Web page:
While my Christian credentials are pretty solid—I also self-identify as a post-modernist, which is a combination that’s liable to confuse the Christian Broadcaster type. After all, postmodern thought is supposed to be an element of “the culture” which Christianity (in their view) is supposed to stand against (or, really, shelter its children from).
The host and an author were discussing the various flaws of modernism and postmodernism (or of caricatures there of). And they were perplexed about why Christian students seemed to be lured in by the supposed evils of what they saw as postmodern thought. Then they mentioned that if I would like to join the conversation, I should call them at their 1-800 number.
It just so happened that I did want to join the conversation. I asked them to clarify why they seemed so antagonistic toward postmodernism. After all, the postmodern critique of cultural constructions is awfully similar to the religious critique of cultural idolatry. Shouldn’t the two be allies?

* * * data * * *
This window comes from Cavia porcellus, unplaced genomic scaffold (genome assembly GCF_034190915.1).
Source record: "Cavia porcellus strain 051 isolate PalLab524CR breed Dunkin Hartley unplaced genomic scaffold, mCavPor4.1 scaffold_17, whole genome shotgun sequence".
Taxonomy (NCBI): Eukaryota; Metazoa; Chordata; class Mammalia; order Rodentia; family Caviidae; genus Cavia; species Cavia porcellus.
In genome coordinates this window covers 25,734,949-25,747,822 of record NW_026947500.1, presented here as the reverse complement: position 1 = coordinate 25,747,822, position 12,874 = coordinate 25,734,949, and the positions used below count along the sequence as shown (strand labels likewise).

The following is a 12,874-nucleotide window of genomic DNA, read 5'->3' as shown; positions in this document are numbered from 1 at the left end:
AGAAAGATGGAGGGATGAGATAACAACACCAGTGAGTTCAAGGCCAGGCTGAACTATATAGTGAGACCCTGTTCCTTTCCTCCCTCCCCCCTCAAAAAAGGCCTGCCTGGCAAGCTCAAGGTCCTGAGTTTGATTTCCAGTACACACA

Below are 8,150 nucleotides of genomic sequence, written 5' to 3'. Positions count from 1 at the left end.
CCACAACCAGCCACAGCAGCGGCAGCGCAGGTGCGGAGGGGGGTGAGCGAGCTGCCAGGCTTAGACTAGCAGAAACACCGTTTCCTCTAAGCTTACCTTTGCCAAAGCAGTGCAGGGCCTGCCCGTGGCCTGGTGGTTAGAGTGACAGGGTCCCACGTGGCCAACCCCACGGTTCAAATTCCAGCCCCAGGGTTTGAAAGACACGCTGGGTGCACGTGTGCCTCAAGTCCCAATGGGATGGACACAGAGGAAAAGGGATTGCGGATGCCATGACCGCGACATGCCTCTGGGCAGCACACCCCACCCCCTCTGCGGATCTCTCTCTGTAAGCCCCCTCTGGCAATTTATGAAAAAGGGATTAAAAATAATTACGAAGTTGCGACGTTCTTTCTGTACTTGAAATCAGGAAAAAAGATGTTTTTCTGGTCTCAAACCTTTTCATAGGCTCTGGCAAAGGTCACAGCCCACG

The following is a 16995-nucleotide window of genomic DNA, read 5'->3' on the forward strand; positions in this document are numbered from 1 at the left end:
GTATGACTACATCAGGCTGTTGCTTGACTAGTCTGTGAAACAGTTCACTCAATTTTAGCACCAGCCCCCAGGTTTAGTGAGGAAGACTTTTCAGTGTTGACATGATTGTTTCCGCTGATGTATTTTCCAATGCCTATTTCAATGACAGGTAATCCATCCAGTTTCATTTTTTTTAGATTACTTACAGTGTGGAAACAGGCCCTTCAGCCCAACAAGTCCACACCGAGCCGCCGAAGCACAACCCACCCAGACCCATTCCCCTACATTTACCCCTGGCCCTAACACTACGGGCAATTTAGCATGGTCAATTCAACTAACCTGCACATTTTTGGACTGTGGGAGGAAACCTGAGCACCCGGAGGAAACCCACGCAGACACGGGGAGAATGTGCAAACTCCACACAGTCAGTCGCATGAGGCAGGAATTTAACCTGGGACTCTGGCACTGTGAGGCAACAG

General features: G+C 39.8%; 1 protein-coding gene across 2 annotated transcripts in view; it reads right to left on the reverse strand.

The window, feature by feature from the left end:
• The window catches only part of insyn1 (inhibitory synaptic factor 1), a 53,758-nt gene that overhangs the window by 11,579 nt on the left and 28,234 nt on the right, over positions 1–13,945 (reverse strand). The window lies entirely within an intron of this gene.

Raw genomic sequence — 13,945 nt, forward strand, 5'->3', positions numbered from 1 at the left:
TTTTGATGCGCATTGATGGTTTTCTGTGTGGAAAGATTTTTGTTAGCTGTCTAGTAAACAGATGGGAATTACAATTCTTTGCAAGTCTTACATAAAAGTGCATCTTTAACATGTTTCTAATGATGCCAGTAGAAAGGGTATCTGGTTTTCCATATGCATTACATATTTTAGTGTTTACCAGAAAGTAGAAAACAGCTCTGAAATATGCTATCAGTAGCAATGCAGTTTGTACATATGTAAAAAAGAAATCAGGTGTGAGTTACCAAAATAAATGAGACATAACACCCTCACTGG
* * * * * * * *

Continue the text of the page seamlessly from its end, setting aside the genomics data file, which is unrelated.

What I didn’t say was this:
I don’t believe your talk of the Christian worldview and the culture’s secular worldview. Your supposedly “Christian worldview” is really a subculture—and you don’t like postmodernism because it levels its critiques at your subculture as well. Postmodernism thinks that its awfully interesting and not at all coincidental that your churches are largely segregated on Sunday mornings and that your beliefs seem to be just radical enough for you to feel a close-knit community with those who share those beliefs, but not radical enough to demand serious material sacrifice. And your willingness to emphasize or de-emphasize elements of what you believe to fit into a conservative political ideology is also fascinating and predictable. I think your criticism of postmodernism is simply fear that somebody might shatter the golden calves you gotten so comfortable with.